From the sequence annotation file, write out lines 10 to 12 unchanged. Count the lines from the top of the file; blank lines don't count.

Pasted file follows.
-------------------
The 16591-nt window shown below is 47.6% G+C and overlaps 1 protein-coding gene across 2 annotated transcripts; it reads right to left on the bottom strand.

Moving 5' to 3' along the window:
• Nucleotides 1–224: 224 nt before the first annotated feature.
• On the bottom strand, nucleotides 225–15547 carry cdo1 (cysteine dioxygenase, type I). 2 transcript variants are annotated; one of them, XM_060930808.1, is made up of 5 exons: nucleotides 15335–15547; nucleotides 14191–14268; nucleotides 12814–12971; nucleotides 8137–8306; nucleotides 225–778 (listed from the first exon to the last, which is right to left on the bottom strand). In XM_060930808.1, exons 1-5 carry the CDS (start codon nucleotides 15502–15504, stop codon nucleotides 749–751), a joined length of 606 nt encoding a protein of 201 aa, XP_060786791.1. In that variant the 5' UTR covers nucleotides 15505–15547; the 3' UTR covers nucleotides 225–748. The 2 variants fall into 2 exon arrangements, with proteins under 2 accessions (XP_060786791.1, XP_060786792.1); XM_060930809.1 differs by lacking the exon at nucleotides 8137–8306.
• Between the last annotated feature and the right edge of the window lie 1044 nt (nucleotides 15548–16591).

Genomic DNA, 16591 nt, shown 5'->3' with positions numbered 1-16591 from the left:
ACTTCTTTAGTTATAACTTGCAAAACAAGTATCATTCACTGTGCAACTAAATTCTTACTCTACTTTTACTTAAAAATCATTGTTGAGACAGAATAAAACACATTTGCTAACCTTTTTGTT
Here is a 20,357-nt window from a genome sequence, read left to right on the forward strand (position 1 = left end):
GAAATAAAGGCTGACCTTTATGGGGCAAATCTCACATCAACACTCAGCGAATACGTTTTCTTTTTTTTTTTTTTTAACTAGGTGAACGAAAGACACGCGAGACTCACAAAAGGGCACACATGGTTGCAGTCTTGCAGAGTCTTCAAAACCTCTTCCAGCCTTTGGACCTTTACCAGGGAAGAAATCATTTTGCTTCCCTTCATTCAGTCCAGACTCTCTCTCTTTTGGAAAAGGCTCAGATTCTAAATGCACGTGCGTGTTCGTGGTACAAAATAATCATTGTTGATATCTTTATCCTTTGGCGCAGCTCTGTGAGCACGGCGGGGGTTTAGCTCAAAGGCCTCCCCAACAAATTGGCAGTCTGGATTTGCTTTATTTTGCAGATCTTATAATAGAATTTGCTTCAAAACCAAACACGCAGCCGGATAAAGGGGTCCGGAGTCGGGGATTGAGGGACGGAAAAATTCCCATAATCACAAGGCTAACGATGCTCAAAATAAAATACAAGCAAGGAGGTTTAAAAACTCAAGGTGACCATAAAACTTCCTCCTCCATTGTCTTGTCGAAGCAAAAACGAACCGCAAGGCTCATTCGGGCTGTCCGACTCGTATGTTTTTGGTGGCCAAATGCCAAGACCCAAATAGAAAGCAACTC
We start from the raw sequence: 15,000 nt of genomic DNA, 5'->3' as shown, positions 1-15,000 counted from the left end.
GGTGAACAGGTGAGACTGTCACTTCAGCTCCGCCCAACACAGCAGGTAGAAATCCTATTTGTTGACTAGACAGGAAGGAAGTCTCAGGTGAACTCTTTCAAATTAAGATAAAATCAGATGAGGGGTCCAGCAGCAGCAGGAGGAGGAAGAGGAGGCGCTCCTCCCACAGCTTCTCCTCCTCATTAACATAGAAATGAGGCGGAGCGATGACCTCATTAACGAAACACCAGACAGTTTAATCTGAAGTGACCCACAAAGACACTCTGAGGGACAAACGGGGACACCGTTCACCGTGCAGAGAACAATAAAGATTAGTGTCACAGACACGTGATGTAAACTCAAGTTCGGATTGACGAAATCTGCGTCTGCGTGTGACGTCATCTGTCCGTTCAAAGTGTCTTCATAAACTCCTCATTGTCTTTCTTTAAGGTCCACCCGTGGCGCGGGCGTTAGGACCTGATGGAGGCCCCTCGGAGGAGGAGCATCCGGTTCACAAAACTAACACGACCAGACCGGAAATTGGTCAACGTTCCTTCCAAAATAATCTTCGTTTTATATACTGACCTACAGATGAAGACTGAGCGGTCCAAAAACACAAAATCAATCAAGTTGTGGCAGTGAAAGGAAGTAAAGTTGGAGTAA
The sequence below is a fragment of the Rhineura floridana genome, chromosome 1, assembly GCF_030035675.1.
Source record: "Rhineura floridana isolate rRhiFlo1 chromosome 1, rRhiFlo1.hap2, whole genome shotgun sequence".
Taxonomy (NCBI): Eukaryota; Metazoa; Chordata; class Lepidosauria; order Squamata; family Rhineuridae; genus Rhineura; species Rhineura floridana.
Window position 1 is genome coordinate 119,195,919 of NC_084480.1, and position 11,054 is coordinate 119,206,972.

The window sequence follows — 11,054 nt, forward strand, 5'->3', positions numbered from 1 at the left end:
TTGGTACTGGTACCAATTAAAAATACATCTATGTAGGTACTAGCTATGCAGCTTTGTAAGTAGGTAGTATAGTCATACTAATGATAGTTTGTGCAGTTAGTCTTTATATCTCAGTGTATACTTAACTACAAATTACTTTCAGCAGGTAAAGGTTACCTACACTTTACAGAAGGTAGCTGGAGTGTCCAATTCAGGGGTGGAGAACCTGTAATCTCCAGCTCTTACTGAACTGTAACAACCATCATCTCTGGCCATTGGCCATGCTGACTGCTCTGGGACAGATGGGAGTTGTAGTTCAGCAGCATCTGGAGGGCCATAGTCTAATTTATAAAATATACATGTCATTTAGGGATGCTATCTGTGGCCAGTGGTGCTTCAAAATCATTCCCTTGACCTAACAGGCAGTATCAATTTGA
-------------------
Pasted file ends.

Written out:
We start from the raw sequence: 15,000 nt of genomic DNA, 5'->3' as shown, positions 1-15,000 counted from the left end.
GGTGAACAGGTGAGACTGTCACTTCAGCTCCGCCCAACACAGCAGGTAGAAATCCTATTTGTTGACTAGACAGGAAGGAAGTCTCAGGTGAACTCTTTCAAATTAAGATAAAATCAGATGAGGGGTCCAGCAGCAGCAGGAGGAGGAAGAGGAGGCGCTCCTCCCACAGCTTCTCCTCCTCATTAACATAGAAATGAGGCGGAGCGATGACCTCATTAACGAAACACCAGACAGTTTAATCTGAAGTGACCCACAAAGACACTCTGAGGGACAAACGGGGACACCGTTCACCGTGCAGAGAACAATAAAGATTAGTGTCACAGACACGTGATGTAAACTCAAGTTCGGATTGACGAAATCTGCGTCTGCGTGTGACGTCATCTGTCCGTTCAAAGTGTCTTCATAAACTCCTCATTGTCTTTCTTTAAGGTCCACCCGTGGCGCGGGCGTTAGGACCTGATGGAGGCCCCTCGGAGGAGGAGCATCCGGTTCACAAAACTAACACGACCAGACCGGAAATTGGTCAACGTTCCTTCCAAAATAATCTTCGTTTTATATACTGACCTACAGATGAAGACTGAGCGGTCCAAAAACACAAAATCAATCAAGTTGTGGCAGTGAAAGGAAGTAAAGTTGGAGTAA
The sequence below is a fragment of the Rhineura floridana genome, chromosome 1, assembly GCF_030035675.1.